FAQ #9: Inspired

What do you read for inspiration?

I tend to read novels set in whatever time period I am writing about. I like to see how other authors tackle the tricky problems involved in writing historical fiction: authenticity vs. info dumps, history vs. imagination, how they invent the past.  

During the years I worked on the medieval books, I read a heap of Ellis Peters’ Brother Cadfael books. Fabulous books. 

I also read a lot of middle grade novels since that’s what I write.

At the moment I’m reading the delightful Bob by Wendy Mass and Rebecca Stead about Livy and her friend, Bob, a short, greenish creature dressed in a chicken suit, and Catherine Gilbert Murdock’s The Book of Boy, in which a Medieval child named Boy discovers his courage, his skills, and his wings—literally. I’m loving it.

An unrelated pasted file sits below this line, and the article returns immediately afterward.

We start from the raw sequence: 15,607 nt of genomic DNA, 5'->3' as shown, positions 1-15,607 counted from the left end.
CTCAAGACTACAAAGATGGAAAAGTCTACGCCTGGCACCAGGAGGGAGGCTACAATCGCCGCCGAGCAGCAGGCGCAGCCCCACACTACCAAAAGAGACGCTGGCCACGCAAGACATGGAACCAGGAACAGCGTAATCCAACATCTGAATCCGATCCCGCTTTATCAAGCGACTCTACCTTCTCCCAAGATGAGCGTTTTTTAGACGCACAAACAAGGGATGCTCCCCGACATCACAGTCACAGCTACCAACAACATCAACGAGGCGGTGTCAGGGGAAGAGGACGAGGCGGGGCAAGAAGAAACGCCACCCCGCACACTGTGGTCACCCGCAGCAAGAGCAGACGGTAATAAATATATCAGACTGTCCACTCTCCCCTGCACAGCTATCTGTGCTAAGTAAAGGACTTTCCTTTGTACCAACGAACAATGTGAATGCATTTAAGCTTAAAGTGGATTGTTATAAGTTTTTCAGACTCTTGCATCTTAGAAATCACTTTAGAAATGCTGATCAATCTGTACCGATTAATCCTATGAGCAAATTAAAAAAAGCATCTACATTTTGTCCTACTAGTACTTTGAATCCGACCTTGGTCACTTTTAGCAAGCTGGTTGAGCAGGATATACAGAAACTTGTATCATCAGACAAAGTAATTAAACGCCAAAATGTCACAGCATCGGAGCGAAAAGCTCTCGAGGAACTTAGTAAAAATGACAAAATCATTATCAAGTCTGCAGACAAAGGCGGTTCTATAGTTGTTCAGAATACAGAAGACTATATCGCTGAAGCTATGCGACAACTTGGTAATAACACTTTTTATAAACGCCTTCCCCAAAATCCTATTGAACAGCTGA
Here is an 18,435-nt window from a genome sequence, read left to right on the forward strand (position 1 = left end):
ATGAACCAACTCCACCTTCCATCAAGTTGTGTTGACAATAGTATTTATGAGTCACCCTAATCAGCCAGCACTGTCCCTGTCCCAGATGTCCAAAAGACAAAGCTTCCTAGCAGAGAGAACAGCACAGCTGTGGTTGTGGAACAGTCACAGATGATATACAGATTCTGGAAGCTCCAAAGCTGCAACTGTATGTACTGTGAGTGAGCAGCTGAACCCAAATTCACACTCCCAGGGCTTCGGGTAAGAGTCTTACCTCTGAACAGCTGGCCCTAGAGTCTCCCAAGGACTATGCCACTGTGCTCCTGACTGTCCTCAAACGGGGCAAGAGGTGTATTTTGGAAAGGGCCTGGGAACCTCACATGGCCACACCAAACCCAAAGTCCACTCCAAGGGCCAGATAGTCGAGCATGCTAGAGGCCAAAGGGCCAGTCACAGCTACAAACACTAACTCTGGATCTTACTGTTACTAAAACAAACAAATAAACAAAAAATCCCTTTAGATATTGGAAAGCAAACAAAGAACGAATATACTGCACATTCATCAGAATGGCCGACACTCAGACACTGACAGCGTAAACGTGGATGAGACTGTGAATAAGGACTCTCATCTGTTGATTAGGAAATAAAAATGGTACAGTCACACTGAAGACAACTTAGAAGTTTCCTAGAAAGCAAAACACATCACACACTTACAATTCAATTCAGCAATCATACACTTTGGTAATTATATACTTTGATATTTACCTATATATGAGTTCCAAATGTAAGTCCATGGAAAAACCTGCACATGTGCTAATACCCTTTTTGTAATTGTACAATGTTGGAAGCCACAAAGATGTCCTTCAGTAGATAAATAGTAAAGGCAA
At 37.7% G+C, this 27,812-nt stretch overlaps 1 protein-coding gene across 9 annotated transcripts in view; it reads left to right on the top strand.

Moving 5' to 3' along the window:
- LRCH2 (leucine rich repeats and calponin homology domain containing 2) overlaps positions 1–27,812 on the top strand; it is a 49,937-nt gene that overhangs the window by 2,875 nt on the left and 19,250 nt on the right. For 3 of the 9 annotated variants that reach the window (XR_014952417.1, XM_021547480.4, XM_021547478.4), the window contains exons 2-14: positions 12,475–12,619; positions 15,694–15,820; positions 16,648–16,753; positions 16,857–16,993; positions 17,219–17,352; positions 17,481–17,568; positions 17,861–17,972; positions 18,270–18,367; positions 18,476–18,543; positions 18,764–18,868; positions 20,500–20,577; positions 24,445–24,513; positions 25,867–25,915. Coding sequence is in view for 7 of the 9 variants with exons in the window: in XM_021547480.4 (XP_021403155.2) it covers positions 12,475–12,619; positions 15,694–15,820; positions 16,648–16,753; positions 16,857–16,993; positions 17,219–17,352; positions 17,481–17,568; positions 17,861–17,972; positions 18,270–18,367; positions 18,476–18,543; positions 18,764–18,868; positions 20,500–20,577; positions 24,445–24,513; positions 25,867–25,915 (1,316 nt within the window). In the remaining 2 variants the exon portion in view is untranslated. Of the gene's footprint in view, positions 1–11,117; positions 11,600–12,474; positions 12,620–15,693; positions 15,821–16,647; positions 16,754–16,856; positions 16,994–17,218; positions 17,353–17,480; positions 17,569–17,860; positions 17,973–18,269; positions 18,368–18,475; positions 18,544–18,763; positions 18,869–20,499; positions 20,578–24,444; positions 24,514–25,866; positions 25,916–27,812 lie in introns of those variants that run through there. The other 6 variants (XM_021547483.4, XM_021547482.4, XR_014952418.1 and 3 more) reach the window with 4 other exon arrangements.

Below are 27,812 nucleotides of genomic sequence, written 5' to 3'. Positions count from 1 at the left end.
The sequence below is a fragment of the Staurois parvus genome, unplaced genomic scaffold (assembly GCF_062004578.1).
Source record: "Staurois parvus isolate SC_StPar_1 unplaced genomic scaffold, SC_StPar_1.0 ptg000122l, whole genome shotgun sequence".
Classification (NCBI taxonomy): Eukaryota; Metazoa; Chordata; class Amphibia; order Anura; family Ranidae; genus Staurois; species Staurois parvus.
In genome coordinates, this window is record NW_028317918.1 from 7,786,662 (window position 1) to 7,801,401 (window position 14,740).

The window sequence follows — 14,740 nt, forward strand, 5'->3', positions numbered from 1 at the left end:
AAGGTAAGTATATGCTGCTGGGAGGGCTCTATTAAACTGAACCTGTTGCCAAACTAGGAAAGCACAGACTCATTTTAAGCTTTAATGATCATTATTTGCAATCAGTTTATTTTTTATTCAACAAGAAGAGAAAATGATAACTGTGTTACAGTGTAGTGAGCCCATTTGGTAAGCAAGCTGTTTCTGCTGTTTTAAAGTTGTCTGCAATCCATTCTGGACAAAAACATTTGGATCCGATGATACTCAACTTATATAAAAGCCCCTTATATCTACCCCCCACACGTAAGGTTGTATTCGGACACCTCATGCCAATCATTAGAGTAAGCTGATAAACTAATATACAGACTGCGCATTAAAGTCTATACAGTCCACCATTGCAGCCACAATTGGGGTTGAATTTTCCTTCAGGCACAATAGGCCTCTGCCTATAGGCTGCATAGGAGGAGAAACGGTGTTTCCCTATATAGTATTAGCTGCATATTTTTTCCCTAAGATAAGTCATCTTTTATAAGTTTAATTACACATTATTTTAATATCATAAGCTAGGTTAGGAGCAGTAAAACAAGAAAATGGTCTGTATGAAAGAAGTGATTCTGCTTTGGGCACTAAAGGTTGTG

Brother Cadfael, Bob, The Book of Boy

Have I got a book for you!

NestHere’s Karen’s advice for today: stop whatever you’re doing and read Esther Ehrlich’s Nest, middle-grade fiction from Random House Children’s Books. It is quite simply splendid. Salt Marsh Lane on Cape Cod in 1972 is home to eleven-year-old Naomi “Chirp” Orenstein and her family. The year brings terrible changes to the Orensteins. Chirp survives through the healing power of family, her relationship to the natural world, and her growing friendship with the irresistible Joey Morell (Joey is a terrific character—I hope he gets his own book so we can be sure everything turns out okay for him). I challenge you to get through the book without laughing, mopping up a few tears, and scolding a few hurtful adults. Nest is real and true, touching and wise. The prose is lyrical, the characters lovable, the tragedy heartbreaking. I recommend it highly and plan to read it again right away.